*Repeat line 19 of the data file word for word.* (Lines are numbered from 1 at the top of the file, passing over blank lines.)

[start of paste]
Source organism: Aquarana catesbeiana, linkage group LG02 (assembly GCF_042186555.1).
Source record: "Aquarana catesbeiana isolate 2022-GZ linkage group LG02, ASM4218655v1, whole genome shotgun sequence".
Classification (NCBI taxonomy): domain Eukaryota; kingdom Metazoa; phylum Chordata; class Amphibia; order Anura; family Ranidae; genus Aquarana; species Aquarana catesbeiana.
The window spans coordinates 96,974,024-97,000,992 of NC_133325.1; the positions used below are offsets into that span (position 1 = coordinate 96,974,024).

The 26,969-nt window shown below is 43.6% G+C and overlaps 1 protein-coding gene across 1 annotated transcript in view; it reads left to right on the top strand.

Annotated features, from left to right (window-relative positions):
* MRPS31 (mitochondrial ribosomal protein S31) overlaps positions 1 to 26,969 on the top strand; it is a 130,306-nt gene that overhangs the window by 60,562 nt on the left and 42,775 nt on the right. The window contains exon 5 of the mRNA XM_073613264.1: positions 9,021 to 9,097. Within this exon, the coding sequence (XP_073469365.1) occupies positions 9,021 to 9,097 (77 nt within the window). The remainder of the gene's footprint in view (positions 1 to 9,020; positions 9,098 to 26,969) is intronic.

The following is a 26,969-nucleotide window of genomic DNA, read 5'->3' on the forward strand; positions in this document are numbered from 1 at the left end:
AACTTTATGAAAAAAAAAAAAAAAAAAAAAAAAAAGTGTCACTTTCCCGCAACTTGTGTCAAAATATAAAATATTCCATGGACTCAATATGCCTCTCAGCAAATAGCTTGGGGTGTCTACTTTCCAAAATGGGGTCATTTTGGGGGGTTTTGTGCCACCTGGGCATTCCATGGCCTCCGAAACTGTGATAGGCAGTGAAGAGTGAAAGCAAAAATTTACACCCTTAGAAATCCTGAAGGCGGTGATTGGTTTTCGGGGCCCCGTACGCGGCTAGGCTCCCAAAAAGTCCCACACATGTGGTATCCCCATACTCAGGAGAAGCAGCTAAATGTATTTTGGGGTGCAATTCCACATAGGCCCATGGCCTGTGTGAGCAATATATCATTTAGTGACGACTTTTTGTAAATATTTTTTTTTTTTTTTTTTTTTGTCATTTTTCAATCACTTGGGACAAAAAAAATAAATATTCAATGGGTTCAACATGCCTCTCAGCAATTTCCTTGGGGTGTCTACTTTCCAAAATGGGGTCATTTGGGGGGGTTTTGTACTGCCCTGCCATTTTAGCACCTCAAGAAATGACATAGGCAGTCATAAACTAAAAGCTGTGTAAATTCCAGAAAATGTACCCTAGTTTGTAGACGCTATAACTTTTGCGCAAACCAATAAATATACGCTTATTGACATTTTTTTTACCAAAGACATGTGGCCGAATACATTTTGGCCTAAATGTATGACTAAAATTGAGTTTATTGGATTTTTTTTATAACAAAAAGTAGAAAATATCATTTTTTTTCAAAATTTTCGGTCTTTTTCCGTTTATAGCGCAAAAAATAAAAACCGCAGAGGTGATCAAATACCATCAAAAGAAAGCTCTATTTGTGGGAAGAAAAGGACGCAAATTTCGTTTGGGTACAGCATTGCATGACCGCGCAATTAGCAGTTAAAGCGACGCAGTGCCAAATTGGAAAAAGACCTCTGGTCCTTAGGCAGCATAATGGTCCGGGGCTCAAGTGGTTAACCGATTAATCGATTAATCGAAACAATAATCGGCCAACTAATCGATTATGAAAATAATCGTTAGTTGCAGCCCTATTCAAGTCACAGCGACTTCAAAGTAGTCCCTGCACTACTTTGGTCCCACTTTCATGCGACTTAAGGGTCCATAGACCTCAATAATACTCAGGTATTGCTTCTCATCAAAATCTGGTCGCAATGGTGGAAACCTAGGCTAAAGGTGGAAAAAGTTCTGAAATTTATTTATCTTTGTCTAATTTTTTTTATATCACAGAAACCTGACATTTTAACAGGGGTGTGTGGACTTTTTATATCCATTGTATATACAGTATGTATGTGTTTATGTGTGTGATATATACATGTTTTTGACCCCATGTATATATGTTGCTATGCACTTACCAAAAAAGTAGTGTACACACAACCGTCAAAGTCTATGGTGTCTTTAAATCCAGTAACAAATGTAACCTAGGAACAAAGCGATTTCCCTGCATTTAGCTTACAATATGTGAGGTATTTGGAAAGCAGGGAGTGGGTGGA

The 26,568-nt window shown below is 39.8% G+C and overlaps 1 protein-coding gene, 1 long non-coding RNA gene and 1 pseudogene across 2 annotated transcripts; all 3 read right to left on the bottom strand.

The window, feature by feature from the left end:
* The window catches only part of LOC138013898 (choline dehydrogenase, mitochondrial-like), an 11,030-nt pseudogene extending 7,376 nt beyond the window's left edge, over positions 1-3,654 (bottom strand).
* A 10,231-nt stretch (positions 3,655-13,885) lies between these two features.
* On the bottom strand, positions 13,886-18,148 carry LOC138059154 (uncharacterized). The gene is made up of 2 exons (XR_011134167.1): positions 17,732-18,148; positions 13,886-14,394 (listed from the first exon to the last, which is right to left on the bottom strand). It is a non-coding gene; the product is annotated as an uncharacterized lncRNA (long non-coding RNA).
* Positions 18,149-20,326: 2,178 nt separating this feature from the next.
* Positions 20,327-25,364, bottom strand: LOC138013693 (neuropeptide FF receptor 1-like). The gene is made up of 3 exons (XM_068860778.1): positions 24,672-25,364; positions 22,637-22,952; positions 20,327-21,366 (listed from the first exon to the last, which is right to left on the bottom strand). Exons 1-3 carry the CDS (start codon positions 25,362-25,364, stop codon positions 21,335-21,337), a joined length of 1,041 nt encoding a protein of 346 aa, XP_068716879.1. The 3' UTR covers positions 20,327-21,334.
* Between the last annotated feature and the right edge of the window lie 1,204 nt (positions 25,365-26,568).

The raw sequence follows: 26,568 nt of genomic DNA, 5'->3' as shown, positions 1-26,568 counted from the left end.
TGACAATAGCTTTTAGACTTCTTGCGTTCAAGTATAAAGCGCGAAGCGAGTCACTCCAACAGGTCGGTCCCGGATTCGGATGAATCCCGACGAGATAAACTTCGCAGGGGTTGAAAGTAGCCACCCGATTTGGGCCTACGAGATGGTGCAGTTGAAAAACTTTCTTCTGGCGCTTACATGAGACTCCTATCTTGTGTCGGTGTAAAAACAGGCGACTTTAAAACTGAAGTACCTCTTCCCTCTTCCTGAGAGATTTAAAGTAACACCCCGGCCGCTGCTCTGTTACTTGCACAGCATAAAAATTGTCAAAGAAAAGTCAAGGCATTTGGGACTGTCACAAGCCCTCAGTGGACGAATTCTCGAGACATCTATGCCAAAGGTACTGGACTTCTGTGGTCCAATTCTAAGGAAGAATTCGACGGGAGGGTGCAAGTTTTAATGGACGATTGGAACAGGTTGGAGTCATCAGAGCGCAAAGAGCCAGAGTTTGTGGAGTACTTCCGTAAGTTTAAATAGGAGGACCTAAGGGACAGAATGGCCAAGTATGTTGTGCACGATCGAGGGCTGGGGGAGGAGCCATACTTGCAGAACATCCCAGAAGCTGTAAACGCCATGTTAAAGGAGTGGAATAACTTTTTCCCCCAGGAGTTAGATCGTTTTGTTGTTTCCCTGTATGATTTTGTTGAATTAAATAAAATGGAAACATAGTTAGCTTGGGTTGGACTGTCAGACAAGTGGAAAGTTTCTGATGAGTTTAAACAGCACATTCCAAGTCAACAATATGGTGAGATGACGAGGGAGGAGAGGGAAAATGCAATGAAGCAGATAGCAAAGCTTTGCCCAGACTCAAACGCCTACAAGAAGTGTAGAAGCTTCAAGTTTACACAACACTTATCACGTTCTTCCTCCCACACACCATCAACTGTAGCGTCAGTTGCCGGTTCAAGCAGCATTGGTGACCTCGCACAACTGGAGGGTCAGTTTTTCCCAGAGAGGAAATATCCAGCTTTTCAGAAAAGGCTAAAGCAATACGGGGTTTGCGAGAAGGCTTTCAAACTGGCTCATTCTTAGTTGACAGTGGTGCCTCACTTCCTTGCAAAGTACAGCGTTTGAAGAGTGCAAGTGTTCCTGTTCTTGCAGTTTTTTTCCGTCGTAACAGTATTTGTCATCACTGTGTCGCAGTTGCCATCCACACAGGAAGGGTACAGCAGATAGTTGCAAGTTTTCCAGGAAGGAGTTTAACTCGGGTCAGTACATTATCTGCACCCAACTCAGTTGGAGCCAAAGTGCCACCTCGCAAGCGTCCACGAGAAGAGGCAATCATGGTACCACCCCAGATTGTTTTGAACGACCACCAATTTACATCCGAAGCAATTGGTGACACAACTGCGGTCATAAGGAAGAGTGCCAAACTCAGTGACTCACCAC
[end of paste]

TGACAATAGCTTTTAGACTTCTTGCGTTCAAGTATAAAGCGCGAAGCGAGTCACTCCAACAGGTCGGTCCCGGATTCGGATGAATCCCGACGAGATAAACTTCGCAGGGGTTGAAAGTAGCCACCCGATTTGGGCCTACGAGATGGTGCAGTTGAAAAACTTTCTTCTGGCGCTTACATGAGACTCCTATCTTGTGTCGGTGTAAAAACAGGCGACTTTAAAACTGAAGTACCTCTTCCCTCTTCCTGAGAGATTTAAAGTAACACCCCGGCCGCTGCTCTGTTACTTGCACAGCATAAAAATTGTCAAAGAAAAGTCAAGGCATTTGGGACTGTCACAAGCCCTCAGTGGACGAATTCTCGAGACATCTATGCCAAAGGTACTGGACTTCTGTGGTCCAATTCTAAGGAAGAATTCGACGGGAGGGTGCAAGTTTTAATGGACGATTGGAACAGGTTGGAGTCATCAGAGCGCAAAGAGCCAGAGTTTGTGGAGTACTTCCGTAAGTTTAAATAGGAGGACCTAAGGGACAGAATGGCCAAGTATGTTGTGCACGATCGAGGGCTGGGGGAGGAGCCATACTTGCAGAACATCCCAGAAGCTGTAAACGCCATGTTAAAGGAGTGGAATAACTTTTTCCCCCAGGAGTTAGATCGTTTTGTTGTTTCCCTGTATGATTTTGTTGAATTAAATAAAATGGAAACATAGTTAGCTTGGGTTGGACTGTCAGACAAGTGGAAAGTTTCTGATGAGTTTAAACAGCACATTCCAAGTCAACAATATGGTGAGATGACGAGGGAGGAGAGGGAAAATGCAATGAAGCAGATAGCAAAGCTTTGCCCAGACTCAAACGCCTACAAGAAGTGTAGAAGCTTCAAGTTTACACAACACTTATCACGTTCTTCCTCCCACACACCATCAACTGTAGCGTCAGTTGCCGGTTCAAGCAGCATTGGTGACCTCGCACAACTGGAGGGTCAGTTTTTCCCAGAGAGGAAATATCCAGCTTTTCAGAAAAGGCTAAAGCAATACGGGGTTTGCGAGAAGGCTTTCAAACTGGCTCATTCTTAGTTGACAGTGGTGCCTCACTTCCTTGCAAAGTACAGCGTTTGAAGAGTGCAAGTGTTCCTGTTCTTGCAGTTTTTTTCCGTCGTAACAGTATTTGTCATCACTGTGTCGCAGTTGCCATCCACACAGGAAGGGTACAGCAGATAGTTGCAAGTTTTCCAGGAAGGAGTTTAACTCGGGTCAGTACATTATCTGCACCCAACTCAGTTGGAGCCAAAGTGCCACCTCGCAAGCGTCCACGAGAAGAGGCAATCATGGTACCACCCCAGATTGTTTTGAACGACCACCAATTTACATCCGAAGCAATTGGTGACACAACTGCGGTCATAAGGAAGAGTGCCAAACTCAGTGACTCACCAC